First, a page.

The percentage of small businesses in Scotland that see market uncertainty as stopping their business from growing has increased over the last six months – with 71 per cent overall saying they feel stifled by factors beyond their control.
A study published today by Hitachi Capital Business Finance – spanning 1,200-plus small firms – found that 41 per cent of those in Scotland cited market uncertainty as their main barrier to growth – up from 36 per cent six months previously.
Other key hurdles cited by Scottish firms included concern over the value of the pound, which increased to 14 per cent in October from 10 per cent in May.
Other areas in Scotland that saw an increase in concern were uncertainty as to the future of the business – up to 26 per cent from 15 per cent – but fears over red tape (such as excessive bureaucracy and regulation) dropped by two percentage points to reach 11 per cent.
Gavin Wraith-Carter, MD at Hitachi Capital Business Finance, commented: “With the upcoming General Election, it seems highly unlikely that there will be a clear position on government policy or Brexit until after the Christmas break.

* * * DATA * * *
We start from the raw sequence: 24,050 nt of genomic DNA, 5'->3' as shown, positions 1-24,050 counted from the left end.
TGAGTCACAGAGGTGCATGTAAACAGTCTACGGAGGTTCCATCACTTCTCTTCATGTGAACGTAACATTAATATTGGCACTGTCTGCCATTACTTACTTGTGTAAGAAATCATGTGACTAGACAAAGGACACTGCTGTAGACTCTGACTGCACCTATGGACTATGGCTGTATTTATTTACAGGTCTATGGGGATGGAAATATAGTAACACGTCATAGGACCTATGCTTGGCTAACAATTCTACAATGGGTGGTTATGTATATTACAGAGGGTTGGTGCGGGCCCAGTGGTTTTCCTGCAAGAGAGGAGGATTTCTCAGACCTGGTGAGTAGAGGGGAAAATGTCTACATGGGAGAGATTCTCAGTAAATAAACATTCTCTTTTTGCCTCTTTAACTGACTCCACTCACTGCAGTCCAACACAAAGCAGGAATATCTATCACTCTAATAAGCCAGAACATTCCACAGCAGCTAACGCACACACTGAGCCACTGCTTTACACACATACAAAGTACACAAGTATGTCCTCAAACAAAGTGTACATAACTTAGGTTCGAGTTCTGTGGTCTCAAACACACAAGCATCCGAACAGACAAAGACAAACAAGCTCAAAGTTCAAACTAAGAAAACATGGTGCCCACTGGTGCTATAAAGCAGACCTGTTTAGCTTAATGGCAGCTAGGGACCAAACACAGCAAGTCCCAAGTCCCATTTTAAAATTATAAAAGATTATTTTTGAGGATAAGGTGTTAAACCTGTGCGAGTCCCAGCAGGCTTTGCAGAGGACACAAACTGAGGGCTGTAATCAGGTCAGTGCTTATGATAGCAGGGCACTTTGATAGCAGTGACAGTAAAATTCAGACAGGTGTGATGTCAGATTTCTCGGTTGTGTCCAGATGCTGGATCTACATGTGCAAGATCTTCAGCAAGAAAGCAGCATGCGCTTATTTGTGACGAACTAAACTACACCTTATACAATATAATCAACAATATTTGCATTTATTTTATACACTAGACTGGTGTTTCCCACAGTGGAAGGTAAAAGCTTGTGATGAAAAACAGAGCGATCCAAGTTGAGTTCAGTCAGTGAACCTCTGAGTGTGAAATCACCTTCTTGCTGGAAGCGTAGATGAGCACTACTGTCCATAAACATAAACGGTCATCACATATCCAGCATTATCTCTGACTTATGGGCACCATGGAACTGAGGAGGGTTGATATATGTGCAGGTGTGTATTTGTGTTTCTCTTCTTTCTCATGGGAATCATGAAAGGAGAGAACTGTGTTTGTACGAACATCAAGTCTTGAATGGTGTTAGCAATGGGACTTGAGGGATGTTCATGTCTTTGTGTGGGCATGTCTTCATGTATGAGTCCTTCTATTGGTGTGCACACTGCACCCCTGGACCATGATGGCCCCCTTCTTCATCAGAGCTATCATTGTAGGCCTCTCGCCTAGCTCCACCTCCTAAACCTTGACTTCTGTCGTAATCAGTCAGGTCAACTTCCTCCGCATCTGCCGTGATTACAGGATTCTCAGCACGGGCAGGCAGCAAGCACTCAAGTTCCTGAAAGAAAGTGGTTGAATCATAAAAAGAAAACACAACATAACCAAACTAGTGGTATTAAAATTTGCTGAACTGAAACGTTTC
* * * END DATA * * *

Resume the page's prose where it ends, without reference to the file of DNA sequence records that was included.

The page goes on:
“For many small businesses, this will mean planning for a New Year with lots of unknowns as market factors. This could play out with us seeing dip in business confidence at the start of 2020 although, longer term, when the sector has greater certainty to plan against we envisage small businesses will be the first to see change as an opportunity to grow and diversify.”
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Meanwhile, a separate study has found that businesses in Edinburgh and Glasgow are the least likely to predict expansion and more likely to expect downsizing.
Global software consultancy ThoughtWorks asked businesses about their outlook over the 12 months after a presumed Brexit. It found that Glasgow and Edinburgh came in at 18 and 17 per cent respectively regarding their hope of growth opportunities to move into new markets – compared to 30 per cent nationally and 40 per cent in London.
However, when it came to the expectation of downsizing, preparing for a loss of business, this came in at 12 and 14 per cent compared to 8 per cent nationally.
Edinburgh businesses were the most likely to say they were concerned about exposure to cyber-attacks – at 25 per cent – and the same percentage reported being highly likely to worry about the prospect of economic protectionism and trade wars after Brexit.
Additionally, more than a third of Glasgow firms forecasted tech issues as the biggest threat to continuity after Brexit.
Jim Gumbley, head of cyber security at ThoughtWorks UK, highlighted ways technology leaders can best address cyber risk and data protection effectively. These include communicating risks and data protection requirements.